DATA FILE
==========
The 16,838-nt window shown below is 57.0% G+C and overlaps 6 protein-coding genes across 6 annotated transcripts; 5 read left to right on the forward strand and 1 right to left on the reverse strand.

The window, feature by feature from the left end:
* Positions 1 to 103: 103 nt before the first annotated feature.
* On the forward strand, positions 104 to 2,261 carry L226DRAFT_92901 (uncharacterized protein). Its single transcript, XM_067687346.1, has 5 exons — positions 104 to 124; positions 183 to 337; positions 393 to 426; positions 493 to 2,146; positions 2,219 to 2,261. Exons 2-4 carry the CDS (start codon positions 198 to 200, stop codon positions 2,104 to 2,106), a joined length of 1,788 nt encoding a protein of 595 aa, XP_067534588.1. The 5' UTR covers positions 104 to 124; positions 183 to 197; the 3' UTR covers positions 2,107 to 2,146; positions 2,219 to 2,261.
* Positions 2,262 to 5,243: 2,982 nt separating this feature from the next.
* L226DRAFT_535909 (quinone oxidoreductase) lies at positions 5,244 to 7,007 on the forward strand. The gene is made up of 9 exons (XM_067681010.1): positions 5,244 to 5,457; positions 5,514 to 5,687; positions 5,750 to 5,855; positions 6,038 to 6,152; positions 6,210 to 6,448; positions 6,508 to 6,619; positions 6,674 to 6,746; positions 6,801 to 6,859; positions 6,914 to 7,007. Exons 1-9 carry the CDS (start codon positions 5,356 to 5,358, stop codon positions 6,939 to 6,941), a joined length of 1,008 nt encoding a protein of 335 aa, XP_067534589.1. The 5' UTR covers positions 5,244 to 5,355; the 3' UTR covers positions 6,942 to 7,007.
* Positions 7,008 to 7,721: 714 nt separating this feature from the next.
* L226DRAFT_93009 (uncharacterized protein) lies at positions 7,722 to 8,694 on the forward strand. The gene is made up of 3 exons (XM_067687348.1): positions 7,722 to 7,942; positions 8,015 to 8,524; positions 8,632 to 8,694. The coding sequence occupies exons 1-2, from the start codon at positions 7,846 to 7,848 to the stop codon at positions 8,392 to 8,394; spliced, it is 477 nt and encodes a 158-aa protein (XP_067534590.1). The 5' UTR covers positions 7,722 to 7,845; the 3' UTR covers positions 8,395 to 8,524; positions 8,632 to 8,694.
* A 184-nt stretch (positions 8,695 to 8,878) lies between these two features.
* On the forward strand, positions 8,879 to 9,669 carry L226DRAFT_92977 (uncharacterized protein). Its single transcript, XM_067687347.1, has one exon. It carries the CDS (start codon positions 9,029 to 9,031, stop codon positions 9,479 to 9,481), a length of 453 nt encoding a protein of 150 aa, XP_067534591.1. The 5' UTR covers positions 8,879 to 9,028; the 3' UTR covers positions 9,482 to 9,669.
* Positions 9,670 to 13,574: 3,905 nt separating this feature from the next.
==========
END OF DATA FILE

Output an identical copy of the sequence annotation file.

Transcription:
The 16,838-nt window shown below is 57.0% G+C and overlaps 6 protein-coding genes across 6 annotated transcripts; 5 read left to right on the forward strand and 1 right to left on the reverse strand.

The window, feature by feature from the left end:
* Positions 1 to 103: 103 nt before the first annotated feature.
* On the forward strand, positions 104 to 2,261 carry L226DRAFT_92901 (uncharacterized protein). Its single transcript, XM_067687346.1, has 5 exons — positions 104 to 124; positions 183 to 337; positions 393 to 426; positions 493 to 2,146; positions 2,219 to 2,261. Exons 2-4 carry the CDS (start codon positions 198 to 200, stop codon positions 2,104 to 2,106), a joined length of 1,788 nt encoding a protein of 595 aa, XP_067534588.1. The 5' UTR covers positions 104 to 124; positions 183 to 197; the 3' UTR covers positions 2,107 to 2,146; positions 2,219 to 2,261.
* Positions 2,262 to 5,243: 2,982 nt separating this feature from the next.
* L226DRAFT_535909 (quinone oxidoreductase) lies at positions 5,244 to 7,007 on the forward strand. The gene is made up of 9 exons (XM_067681010.1): positions 5,244 to 5,457; positions 5,514 to 5,687; positions 5,750 to 5,855; positions 6,038 to 6,152; positions 6,210 to 6,448; positions 6,508 to 6,619; positions 6,674 to 6,746; positions 6,801 to 6,859; positions 6,914 to 7,007. Exons 1-9 carry the CDS (start codon positions 5,356 to 5,358, stop codon positions 6,939 to 6,941), a joined length of 1,008 nt encoding a protein of 335 aa, XP_067534589.1. The 5' UTR covers positions 5,244 to 5,355; the 3' UTR covers positions 6,942 to 7,007.
* Positions 7,008 to 7,721: 714 nt separating this feature from the next.
* L226DRAFT_93009 (uncharacterized protein) lies at positions 7,722 to 8,694 on the forward strand. The gene is made up of 3 exons (XM_067687348.1): positions 7,722 to 7,942; positions 8,015 to 8,524; positions 8,632 to 8,694. The coding sequence occupies exons 1-2, from the start codon at positions 7,846 to 7,848 to the stop codon at positions 8,392 to 8,394; spliced, it is 477 nt and encodes a 158-aa protein (XP_067534590.1). The 5' UTR covers positions 7,722 to 7,845; the 3' UTR covers positions 8,395 to 8,524; positions 8,632 to 8,694.
* A 184-nt stretch (positions 8,695 to 8,878) lies between these two features.
* On the forward strand, positions 8,879 to 9,669 carry L226DRAFT_92977 (uncharacterized protein). Its single transcript, XM_067687347.1, has one exon. It carries the CDS (start codon positions 9,029 to 9,031, stop codon positions 9,479 to 9,481), a length of 453 nt encoding a protein of 150 aa, XP_067534591.1. The 5' UTR covers positions 8,879 to 9,028; the 3' UTR covers positions 9,482 to 9,669.
* Positions 9,670 to 13,574: 3,905 nt separating this feature from the next.